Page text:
In today’s political sphere, climate change is a topic of particular contention. Despite the scientific community’s warnings and proof literally raining down across the country, 4 out of 10 Americans remain calm about the subject. It’s often said that what scientist’s claim as proof is simple exaggeration, and the effects of warming aren’t major enough to have any effect on society. If you can’t see that something’s happening, is it really happening? Maybe, maybe not.
But what if you could watch, in a few mere seconds, the death throes of an entire ecosystem? Would that be proof enough?
Jeff Orlowski’s film “Chasing Coral” is a beautiful and deeply worrying documentary following a group of scientists on a journey to capture coral in the midst of bleaching using time-lapse photography. Right now, the world is in the midst of the largest mass bleaching event in history, and Orlowski and company chose to use the documentary medium to prove that our actions really do have an impact on the planet.
“Chasing Coral” is the spiritual sequel to Orlowski’s previous film, “Chasing Ice,” which captured the melting of glaciers in real time to showcase the impact of the changing atmosphere. In 2012, the issue of global warming was already hugely prevalent, and today that hasn’t changed. By choosing to follow up an already evocative piece on climate change with another, even more personal one, Orlowski doubles down on the importance of changing our ways to prevent more tragedy.
Now, when thinking of glacier recession, the term “tragedy” might seem a bit heavy handed. But in regards to the documented death of thousands of organisms, there is no term more apt.
The film consists of several sequences and interviews, tied together to tell two stories: A deep look at the bleaching event and coral’s subsequent demise, and the biologists’ journey to capture it in the act. In terms of documentaries, this makes the film slightly idiosyncratic. Typically, documentaries – even moreso when looking at nature documentaries – have one single story to tell. They’re informative, showing the viewers facts first and serving primarily as educational pieces. “Chasing Coral.” on the other hand, is as much about nature as it is about those looking at it.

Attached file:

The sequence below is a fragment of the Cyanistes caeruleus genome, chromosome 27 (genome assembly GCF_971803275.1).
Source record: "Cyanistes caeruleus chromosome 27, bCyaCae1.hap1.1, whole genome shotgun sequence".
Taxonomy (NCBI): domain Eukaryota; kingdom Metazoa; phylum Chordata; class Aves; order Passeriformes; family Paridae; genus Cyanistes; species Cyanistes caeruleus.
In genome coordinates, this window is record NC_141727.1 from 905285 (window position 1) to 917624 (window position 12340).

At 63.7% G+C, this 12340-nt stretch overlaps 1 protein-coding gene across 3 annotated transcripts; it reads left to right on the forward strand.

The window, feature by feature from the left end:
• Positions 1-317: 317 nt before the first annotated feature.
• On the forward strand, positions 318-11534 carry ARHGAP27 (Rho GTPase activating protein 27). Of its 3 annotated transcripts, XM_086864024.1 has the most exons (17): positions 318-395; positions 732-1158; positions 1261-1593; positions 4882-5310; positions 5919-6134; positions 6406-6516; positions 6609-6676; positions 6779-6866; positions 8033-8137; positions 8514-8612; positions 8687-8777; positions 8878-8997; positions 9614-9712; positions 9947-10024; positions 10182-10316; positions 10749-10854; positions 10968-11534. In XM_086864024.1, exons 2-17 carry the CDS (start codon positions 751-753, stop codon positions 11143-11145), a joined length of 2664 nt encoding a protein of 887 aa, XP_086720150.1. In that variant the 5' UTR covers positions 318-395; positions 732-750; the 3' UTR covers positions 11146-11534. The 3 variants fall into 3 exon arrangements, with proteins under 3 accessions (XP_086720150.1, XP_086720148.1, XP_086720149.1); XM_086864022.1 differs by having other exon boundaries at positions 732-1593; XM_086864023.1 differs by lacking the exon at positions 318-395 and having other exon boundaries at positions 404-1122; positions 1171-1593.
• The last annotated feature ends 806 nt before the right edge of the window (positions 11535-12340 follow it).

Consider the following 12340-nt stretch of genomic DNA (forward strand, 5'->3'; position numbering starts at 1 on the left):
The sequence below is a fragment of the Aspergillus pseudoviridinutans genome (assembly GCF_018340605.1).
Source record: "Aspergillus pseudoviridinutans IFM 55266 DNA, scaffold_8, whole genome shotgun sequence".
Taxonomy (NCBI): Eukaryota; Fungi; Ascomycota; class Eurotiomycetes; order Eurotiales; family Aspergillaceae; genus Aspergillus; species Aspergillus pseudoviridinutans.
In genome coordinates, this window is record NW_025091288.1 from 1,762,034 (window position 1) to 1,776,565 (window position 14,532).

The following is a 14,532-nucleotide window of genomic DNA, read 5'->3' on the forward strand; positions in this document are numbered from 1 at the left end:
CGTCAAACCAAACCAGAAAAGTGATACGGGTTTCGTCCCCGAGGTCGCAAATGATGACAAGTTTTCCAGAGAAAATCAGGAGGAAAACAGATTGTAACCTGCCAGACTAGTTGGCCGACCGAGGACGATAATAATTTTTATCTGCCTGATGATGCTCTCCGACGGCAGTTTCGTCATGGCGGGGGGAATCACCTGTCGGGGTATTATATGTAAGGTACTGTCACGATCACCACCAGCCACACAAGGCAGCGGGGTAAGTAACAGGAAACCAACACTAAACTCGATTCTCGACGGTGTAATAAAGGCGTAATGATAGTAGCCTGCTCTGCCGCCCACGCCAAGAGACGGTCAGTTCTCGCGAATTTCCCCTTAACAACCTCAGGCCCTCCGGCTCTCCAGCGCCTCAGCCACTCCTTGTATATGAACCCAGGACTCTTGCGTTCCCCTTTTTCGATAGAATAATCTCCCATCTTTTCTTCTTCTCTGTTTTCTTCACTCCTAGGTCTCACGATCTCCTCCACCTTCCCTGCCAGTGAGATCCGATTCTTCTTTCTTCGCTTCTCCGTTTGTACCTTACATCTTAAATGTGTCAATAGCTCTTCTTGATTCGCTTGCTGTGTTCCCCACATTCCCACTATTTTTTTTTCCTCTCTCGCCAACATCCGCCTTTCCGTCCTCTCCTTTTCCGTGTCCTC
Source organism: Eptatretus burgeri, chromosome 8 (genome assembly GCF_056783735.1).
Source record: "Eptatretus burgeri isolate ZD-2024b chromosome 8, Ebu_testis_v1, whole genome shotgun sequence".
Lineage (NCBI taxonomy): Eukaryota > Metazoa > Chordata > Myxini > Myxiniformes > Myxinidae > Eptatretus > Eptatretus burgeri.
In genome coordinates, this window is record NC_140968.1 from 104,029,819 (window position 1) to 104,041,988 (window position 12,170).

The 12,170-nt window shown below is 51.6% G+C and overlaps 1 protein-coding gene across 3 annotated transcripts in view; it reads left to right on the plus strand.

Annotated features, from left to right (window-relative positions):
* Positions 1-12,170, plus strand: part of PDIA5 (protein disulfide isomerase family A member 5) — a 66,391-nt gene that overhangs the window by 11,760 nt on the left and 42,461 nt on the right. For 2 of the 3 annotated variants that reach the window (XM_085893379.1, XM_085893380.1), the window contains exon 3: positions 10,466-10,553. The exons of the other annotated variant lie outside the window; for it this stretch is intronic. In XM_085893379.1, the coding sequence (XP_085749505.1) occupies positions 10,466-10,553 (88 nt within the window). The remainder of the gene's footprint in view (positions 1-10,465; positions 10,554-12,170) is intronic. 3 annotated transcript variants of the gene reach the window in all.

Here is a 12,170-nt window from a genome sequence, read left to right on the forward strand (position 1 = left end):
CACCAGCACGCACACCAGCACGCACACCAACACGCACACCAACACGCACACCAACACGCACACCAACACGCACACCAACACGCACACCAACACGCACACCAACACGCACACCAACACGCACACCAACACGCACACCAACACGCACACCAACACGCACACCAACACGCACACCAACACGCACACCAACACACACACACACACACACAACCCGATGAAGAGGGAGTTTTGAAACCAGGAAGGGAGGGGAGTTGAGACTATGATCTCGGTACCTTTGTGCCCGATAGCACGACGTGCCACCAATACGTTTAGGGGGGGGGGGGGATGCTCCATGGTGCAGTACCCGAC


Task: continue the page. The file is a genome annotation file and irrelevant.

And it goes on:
In some ways, “Chasing Coral” is a reflexive documentary, drawing attention and commenting on the art of documentary filmmaking. What begins as a straightforward depiction of an impersonal research project quickly evolves into an emotion-filled journey of discovery. After a storm cools the water and forces them to abandon their original gear, the team is forced to manually shoot the film at a new location, taking hundreds of shots a day in as spots across a dying reef. As time goes on, and in the midst of watching that massive organism die, the illusion of work fades away and the effect is palpable.
There’s are two scenes near the end of the film which, on their own, are some of the most impactful scenes I’ve ever seen in a nature documentary. The first is the last day of the aforementioned manual expedition. The team watches and shoots as the coral begins to disintegrate, shedding flesh and cells across the landscape. The life that once reverberated across the reef has vanished, with fish life dropping dramatically. You can see as the cameramen begin to drop in morale, remarking on the pain they feel in these final moments.
The second is the culmination of the film’s project: A public screening of the coral time-lapses. This is the first and only time the film shows the actual coral bleaching in process, intercut with audience reactions, and it’s excruciatingly heartbreaking. Death isn’t something you can witness, at least not to this scale. In a series of shots, audiences are shown hundreds of pieces of coral losing their color and their life, disintegrating into the water as the life originally seen on the screen just fades aways. The audience begins intrigued, but as the shots continue, the color drains from their faces as well. You can actually see that moment of understanding on their face, when they realize the extent of this mass extinction, and their complete and utter feeling of helplessness.
“Chasing Coral” is at times a scientific document and others a parable of mankind’s capability for passive destruction. It marks the first time in history that a bleaching event was recorded to film, both monumentous and devastating. This film shouldn’t exist, in reality. Orlowski makes the point that was easily preventable if society changed its ways, and may still be reversible, but the outlook is grim. Perhaps this film may bring some skeptics to a final realization about climate change, but if “Chasing Ice” was any indication, it might be too little too late.
– Nathaniel Nelson